The last walk/invisible walking

Last updated: 4 Nov 2020

Part of a series of posts on my participation in the Walk Exchange’s Walk Studies Training Course – see justification.

Take a walk across a busy part of the city in the middle of a weekday. The aim of the walk is to try to be invisible.

In London the Demolition Project hosted a walk through Westfield Stratford City and the Queen Elizabeth Olympic Park, “one of London’s most prominent hubs of surveillance”, with a lengthy list of tips designed to help you avoid attracting attention. (They are also hosting invisible walks for Calvert 22’s Power and Architecture season.)

By week 4 of the course it’s become clear that issues around cultural difference are at least as significant for me as those around performance. Let me explain…

Despite the Happy Denmark reputation the natives don’t exactly exude joy on a daily basis. Public spaces are still and calm and people watching is unrewarding. On occasion the tourist office offers courses on talking to strangers, because it’s simply not done. Notices on train doors appeal to you to let people off the train before you barge in with your bike. What would be considered a common courtesy in other countries is considered odd: if someone talks to you on the street they are either drunk, mad or American. Dennis Nørmark is good on this.

Taciturnity is, of course, a Nordic trait – in The almost nearly perfect people Michael Booth explores Swedish reticence in depth, undertaking a social experiment on the streets of Stockholm to provoke the locals into communication by behaving as un-Swedishly as possible: jaywalking, talking to strangers, getting into an already occupied lift, etc. In the end he loses enthusiasm, concluding that “the poor creatures could not help themselves”.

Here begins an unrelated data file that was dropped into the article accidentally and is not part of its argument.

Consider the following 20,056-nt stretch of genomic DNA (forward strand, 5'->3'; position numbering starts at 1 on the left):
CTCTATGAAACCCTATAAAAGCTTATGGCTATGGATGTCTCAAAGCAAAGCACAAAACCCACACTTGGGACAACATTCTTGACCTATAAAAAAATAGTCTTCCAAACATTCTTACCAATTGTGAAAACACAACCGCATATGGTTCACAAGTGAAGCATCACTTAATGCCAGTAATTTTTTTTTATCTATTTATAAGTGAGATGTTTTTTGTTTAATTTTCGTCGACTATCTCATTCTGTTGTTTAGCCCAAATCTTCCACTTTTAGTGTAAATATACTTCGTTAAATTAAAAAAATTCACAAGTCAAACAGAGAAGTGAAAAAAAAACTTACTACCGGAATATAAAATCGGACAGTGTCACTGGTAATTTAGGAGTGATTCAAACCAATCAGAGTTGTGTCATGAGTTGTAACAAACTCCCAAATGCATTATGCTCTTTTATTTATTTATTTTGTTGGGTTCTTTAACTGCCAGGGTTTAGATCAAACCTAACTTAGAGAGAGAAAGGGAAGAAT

On my walks I feel pretty much invisible, despite looking un-Danish and often accompanied by two vociferous beagles. It’s like there’s an invisible force field around us. Sometimes this is dansplained as negative politeness, a different form of sociability. See Lars AP and F**king Flink for more on this. (All this probably also explains why sharing space is a such a challenge. People would rather cross the road than run the risk of having to meet someone’s eye. This behaviour extends to dog walking. End result: a nation of asocial dogs.)

There’s little CCTV in Copenhagen, the societal norms do the job. Universal monitoring is designed in, from the identity number which links the books you borrow from the library with the last time you went to the dentist to the smartest of smart city systems guiding you to the sole remaining (paid) parking spot and ‘intelligent’ rubbish bins. The cashless society is approaching, eliminating another zone of contact. In ten years probably no one will speak to anyone outside their personal circle at all.

All in all, the Demolition Project’s I’m a stranger has more appeal. Interestingly, a Danish equivalent, Tur med en fremmed, involves walking with said stranger.

Here’s my alternative exercise for the week:

Turn the tables: a tribute to Nordic taciturnity, where if someone talks to you on the street they are either drunk, mad or American.

On your walk try to create as many opportunities for contact with strangers as possible and note how they react. Is personal contact being designed out, perhaps via cashless payment systems or other ‘smart city’ developments?

The London walk was part of Antiuniversity Now, which offered a smörgåsbord of radical walks. Lots of artspeak, but several hit the spot, for example the radical(ish) bird walk (birds again!), Hackney Wick beach (in principle only, mind) and ellipsis (one for CPH, too). There was also a handful of classic cultural heritage type walks.

walking invisibly

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